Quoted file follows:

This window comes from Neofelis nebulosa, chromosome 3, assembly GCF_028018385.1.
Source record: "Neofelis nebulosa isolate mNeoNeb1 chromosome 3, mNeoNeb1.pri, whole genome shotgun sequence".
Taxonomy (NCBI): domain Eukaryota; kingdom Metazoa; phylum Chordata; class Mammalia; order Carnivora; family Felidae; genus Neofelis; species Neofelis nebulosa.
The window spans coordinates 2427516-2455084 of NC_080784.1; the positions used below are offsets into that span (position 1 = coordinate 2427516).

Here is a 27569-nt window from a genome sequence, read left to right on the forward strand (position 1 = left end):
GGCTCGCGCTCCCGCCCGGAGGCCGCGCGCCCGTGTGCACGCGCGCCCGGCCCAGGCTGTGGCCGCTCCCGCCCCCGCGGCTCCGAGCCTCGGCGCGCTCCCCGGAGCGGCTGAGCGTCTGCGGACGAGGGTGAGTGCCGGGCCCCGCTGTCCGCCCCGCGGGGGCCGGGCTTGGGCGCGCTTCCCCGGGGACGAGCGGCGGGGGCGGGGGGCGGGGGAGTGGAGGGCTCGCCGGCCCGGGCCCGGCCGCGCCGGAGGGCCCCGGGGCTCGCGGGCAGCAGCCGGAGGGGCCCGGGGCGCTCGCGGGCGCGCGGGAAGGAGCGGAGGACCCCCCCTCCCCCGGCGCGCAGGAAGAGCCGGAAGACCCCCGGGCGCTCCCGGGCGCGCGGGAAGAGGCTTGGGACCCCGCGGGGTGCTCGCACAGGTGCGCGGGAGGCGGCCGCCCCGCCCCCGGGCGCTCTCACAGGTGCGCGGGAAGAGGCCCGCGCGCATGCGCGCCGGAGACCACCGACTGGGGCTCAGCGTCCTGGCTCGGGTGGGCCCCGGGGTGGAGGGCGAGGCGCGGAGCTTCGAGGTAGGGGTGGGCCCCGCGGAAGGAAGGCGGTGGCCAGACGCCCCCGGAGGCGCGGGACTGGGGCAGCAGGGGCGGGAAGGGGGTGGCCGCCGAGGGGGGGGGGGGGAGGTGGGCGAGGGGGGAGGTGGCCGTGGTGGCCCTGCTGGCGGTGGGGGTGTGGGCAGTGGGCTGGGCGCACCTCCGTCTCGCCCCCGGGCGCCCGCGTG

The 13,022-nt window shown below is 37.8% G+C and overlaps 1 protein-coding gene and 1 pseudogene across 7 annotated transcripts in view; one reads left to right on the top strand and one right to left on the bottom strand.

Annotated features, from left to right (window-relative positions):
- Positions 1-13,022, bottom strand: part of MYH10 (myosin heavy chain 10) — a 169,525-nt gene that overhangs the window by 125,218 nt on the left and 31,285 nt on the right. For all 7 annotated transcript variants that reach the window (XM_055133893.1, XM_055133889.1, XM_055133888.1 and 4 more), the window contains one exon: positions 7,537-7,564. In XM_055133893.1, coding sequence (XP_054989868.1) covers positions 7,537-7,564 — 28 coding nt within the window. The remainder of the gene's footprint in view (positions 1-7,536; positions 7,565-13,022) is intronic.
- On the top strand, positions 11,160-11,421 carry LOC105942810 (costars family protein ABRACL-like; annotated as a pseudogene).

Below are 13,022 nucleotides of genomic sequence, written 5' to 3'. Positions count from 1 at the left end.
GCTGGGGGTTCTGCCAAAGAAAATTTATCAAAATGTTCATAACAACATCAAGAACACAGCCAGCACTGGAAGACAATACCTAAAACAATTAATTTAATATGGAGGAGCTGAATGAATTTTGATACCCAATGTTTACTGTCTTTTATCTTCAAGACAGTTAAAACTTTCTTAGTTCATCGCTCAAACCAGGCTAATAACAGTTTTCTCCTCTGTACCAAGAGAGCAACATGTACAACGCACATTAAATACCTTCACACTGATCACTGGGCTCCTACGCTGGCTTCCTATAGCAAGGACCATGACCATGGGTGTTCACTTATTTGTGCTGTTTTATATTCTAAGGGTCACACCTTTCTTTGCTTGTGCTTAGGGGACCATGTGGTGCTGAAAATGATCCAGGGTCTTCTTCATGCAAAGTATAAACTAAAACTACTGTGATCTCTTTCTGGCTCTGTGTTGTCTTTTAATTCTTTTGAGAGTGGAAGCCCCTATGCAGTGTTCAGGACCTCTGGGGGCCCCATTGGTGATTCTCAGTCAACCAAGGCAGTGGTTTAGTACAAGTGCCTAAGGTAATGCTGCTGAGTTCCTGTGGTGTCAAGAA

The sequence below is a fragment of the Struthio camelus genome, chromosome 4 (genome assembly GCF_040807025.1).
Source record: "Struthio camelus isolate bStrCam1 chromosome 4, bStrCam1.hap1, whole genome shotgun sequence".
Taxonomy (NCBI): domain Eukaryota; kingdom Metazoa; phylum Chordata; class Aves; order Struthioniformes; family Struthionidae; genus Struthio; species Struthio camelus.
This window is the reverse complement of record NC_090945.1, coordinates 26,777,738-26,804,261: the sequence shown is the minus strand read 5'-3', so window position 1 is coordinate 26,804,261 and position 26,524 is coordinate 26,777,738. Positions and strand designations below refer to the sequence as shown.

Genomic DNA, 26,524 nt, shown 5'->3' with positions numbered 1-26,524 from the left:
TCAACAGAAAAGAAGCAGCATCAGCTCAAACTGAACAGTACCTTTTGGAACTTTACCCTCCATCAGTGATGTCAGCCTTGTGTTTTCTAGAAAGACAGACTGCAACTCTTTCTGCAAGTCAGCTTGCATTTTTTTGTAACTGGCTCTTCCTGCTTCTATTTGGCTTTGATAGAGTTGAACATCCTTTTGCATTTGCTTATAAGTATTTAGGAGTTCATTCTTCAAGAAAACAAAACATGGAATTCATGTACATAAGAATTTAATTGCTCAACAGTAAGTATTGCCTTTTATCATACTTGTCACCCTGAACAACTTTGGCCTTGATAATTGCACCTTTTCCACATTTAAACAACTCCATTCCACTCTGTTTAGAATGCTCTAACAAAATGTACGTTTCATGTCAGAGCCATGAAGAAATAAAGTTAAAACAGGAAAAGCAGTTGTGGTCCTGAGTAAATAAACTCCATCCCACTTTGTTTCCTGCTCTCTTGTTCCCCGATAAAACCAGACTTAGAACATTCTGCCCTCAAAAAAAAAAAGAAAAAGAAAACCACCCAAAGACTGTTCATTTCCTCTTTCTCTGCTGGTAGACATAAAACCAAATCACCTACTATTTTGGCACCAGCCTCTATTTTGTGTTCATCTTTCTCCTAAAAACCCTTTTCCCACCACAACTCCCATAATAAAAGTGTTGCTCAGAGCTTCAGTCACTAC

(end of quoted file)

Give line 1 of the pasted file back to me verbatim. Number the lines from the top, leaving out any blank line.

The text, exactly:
This window comes from Neofelis nebulosa, chromosome 3, assembly GCF_028018385.1.